Fraunces Tavern continued on through the years. Though it changed owners several times and became primarily a boarding house in the 1800’s, it was always known as Fraunces Tavern and its place in history was not forgotten. A series of fires forced parts of the tavern to be rebuilt several times, until it looked very little like the original structure. Two extra floors were added and the roof was changed. A cast iron façade was added and the entrance was changed.
By 1900, 54 Pearl Street, along with many other older buildings, was facing demolition. The Daughters of the American Revolution fought to save the building, even trying to purchase it. The owners refused. The City of New York joined in the effort. On the basis of eminent domain, the city declared the building a park so that they could save it.
Once they had taken over the property, it was sold to the Sons of the Revolution in the State of New York, who own it to this day. They have restored the 18th century appearance as best they could (with no known pictures of the original building to work off of.) The modern additions were stripped away and the brick structure underneath painstakingly restored for a re-opening on December 4, 1907.Fraunces's Tavern Restored 1907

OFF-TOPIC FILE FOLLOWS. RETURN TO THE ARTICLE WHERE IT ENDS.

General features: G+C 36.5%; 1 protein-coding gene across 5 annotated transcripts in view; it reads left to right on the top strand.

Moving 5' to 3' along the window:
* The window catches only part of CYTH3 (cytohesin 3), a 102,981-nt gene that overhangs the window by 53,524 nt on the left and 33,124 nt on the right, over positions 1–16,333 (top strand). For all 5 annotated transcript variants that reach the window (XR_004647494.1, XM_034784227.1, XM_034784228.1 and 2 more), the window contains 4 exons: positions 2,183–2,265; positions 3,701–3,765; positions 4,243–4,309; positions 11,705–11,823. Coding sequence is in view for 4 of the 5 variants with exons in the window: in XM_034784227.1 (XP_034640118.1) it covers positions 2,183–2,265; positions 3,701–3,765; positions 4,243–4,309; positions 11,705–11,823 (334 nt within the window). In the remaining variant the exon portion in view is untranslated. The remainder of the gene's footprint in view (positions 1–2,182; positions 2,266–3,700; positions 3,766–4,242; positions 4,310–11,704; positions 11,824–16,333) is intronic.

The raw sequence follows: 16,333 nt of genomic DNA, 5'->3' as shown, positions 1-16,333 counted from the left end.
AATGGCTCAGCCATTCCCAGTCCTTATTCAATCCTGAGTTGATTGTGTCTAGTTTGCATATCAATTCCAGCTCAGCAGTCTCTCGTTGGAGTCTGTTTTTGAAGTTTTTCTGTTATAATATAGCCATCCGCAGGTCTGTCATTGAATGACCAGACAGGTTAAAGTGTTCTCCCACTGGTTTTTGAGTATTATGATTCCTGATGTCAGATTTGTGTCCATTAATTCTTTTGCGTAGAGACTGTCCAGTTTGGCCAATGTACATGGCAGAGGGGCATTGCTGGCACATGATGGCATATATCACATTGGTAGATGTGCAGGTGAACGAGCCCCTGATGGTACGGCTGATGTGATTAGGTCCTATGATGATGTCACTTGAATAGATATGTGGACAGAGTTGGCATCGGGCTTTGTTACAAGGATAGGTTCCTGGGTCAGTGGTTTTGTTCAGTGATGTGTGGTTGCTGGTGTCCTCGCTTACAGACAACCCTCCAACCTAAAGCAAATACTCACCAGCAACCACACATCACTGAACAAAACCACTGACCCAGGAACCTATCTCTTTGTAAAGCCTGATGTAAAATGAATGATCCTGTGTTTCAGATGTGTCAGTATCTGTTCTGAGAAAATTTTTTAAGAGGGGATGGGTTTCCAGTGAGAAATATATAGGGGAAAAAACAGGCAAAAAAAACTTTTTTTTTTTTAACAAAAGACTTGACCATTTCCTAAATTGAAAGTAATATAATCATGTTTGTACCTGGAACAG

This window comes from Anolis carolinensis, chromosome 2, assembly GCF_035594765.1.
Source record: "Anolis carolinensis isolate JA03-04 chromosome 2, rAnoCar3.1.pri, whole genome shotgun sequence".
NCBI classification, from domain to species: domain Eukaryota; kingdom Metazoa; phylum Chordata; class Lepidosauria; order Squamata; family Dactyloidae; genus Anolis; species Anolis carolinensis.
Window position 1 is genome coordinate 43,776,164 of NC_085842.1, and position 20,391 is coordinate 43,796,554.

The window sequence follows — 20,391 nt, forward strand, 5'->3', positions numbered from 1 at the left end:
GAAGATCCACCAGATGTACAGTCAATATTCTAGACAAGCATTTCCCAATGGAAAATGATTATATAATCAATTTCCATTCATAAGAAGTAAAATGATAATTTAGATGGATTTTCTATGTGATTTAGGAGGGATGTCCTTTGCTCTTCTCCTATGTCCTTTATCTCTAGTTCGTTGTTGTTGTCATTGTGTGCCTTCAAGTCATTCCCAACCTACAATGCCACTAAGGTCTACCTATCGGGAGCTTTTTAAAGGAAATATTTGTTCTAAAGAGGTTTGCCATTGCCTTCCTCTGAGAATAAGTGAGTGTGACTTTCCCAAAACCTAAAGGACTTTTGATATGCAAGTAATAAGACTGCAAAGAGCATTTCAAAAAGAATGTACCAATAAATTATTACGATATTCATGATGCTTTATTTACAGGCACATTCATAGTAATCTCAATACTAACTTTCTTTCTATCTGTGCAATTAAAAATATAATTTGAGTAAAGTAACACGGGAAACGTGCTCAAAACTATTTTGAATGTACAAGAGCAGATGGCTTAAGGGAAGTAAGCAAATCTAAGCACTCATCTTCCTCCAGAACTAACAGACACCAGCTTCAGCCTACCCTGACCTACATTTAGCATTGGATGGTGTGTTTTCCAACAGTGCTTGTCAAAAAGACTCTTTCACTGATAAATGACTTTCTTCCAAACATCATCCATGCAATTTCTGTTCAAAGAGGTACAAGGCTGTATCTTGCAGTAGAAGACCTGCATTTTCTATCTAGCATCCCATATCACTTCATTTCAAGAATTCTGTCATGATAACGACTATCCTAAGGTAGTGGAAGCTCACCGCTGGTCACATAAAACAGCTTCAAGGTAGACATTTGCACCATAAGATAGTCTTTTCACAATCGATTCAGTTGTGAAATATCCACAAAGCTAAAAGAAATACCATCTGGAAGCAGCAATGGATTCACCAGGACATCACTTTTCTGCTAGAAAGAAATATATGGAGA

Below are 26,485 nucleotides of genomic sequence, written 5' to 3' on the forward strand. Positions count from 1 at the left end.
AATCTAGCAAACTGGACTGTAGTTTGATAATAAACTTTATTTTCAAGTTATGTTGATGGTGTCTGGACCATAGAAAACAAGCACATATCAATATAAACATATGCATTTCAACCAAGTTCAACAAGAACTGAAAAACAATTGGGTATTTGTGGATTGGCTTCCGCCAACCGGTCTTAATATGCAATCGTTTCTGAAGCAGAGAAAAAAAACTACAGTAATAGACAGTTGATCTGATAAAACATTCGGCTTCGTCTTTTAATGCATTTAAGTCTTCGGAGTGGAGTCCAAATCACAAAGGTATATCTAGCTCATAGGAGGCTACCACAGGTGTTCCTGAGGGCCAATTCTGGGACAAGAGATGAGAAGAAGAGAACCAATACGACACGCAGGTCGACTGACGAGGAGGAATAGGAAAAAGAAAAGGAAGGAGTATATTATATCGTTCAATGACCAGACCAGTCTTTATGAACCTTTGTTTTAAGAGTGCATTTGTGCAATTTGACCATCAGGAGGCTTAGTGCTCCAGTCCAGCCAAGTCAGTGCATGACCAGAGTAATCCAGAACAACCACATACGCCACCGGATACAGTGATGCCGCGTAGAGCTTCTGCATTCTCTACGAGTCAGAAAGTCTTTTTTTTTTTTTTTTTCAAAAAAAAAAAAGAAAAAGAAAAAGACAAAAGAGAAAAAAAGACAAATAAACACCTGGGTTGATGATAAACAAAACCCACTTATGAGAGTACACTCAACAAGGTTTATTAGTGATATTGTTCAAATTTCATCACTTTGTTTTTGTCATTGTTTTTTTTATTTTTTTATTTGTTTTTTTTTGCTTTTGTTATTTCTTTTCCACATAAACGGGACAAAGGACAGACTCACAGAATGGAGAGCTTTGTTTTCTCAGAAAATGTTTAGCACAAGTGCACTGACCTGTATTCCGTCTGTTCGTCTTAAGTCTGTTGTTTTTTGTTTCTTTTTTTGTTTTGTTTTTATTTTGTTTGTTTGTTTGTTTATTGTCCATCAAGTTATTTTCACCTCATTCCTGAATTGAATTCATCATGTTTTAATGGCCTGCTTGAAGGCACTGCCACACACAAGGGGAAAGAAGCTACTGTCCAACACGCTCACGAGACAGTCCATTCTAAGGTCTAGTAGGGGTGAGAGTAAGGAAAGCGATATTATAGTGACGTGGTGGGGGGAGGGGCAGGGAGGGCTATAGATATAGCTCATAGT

The site was later brought back into the spotlight during the 1970’s when a bomb placed by FALN, the Armed Forces of Puerto Rican National Liberation, a group devoted to seeing their home removed from U.S. control, exploded in the doorway of the bar. A number of people were killed and countless others wounded, but the ale house lived on.4 Killed, 44 Injured in Fraunces Tavern Blast
There is now a museum attached to the bar, remembering its revolutionary history and a plaque remembering the victims of the 1970s bombing. Oldest Bar in NYC
Fraunces Tavern Museum
Try to plan your visit to the restaurant alongside a trip upstairs to the museum. This is one of New York’s hidden gems – a fantastic small museum that will provide a rich history of not only the tavern, but colonial life in New York and the history of the early days of this nation. You will be able to see the Long Room set up as it would have been for Washington’s Farewell Dinner and much more! Museum entrance is in the second floor of Fraunces Tavern. The stairs are just behind the host stand on the first floor.
Open 7 days a week, from 12pm to 5pm. The last tickets will be sold at 4:30pm.
Closed on New Year’s Day, Thanksgiving Day and Christmas Day
Adults (18+): $7
Seniors (65+): $4
Students (w/ valid ID): $4
Children (6-18): $4
Children (under 5): FREE
Active Military (w/ ID): FREE
Family Group: $20
General Group Rate (14+ adults): $5 per person
Fraunces Tavern accepts the New York Pass and the Downtown Culture Pass. The Museum is wheelchair accessible. An Introduction Loop for our audio components is provided for the benefit of hearing aid users.